JD, would you say a main difference between these two terms if that "due diligence" deals more in thought and "due care" more in action?
    Even though I'm not JD, I would say that this is probably the best way of remembering the difference. Personally, I would modify your statement slightly to this:

    Due Diligence: Performing the necessary research
    Due Care: Performing the actions identified as necessary from due diligence
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    #12
    Quote Originally Posted by dmoore44 View Post
    Due Diligence: Performing the necessary research
    Due Care: Performing the actions identified as necessary from due diligence
    I would not say that due care is always derived from an action(s) of due diligence. There are many common, mundane acts of due care that require no a priori due diligence to determine or prove that they are necessary. They are considered self-evidence or simply common sense. Each one of these concepts does not necessarily lead to or from the other.
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  14. Senior Member --chris--'s Avatar
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    #13
    @JDMurry. I thought you would get a kick out of this. Someone in my online class used your first post in this thread as a reference.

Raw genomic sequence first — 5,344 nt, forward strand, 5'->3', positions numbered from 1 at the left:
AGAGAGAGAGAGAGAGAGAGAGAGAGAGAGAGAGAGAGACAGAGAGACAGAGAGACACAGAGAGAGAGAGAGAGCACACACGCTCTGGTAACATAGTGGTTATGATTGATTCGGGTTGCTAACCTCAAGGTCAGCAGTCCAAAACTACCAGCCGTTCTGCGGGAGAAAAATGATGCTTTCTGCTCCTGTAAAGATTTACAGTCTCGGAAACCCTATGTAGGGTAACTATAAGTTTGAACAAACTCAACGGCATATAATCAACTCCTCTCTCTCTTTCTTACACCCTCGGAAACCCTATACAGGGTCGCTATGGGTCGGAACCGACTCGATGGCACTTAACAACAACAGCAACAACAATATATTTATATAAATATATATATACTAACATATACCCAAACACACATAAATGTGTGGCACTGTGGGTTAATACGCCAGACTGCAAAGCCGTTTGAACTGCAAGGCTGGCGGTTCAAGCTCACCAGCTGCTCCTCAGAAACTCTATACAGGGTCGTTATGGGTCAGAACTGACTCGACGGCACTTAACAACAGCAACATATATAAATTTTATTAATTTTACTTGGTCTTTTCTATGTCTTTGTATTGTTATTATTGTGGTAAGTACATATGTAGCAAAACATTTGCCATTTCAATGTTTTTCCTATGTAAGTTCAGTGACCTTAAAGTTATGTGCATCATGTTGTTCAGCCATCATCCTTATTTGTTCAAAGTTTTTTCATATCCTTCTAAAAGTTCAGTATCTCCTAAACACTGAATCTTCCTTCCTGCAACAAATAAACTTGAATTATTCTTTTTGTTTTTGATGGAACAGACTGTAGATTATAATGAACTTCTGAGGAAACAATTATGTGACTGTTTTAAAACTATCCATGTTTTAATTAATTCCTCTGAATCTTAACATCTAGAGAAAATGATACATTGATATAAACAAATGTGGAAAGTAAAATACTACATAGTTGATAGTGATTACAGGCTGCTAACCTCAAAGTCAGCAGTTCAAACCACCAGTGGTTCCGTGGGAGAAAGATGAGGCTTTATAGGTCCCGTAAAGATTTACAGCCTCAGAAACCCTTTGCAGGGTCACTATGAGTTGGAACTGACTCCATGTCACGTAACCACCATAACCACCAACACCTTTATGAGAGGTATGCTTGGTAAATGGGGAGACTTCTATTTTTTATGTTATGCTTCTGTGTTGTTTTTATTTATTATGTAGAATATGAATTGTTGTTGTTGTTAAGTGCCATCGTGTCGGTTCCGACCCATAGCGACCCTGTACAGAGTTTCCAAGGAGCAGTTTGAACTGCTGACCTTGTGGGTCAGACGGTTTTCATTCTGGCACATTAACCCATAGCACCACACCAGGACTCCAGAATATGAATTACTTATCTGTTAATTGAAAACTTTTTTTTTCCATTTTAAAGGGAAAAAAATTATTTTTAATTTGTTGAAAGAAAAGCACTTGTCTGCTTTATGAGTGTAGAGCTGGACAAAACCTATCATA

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    #14
    That's awesome, haha.
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    #15
    lol...more reliable that citing wikipedia. I opened this thread, about to ask "who is the b*stard that necrovived this old thread"...but this was worth it.
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  17. Sine Metu jvrlopez's Avatar
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    #16
    Hah, that's awesome! Wonder if that's the format for citing authors by screen name or he just got lucky that JD's handle is pretty similar to a name.
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  18. Senior Member --chris--'s Avatar
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    #17
    Quote Originally Posted by jvrlopez View Post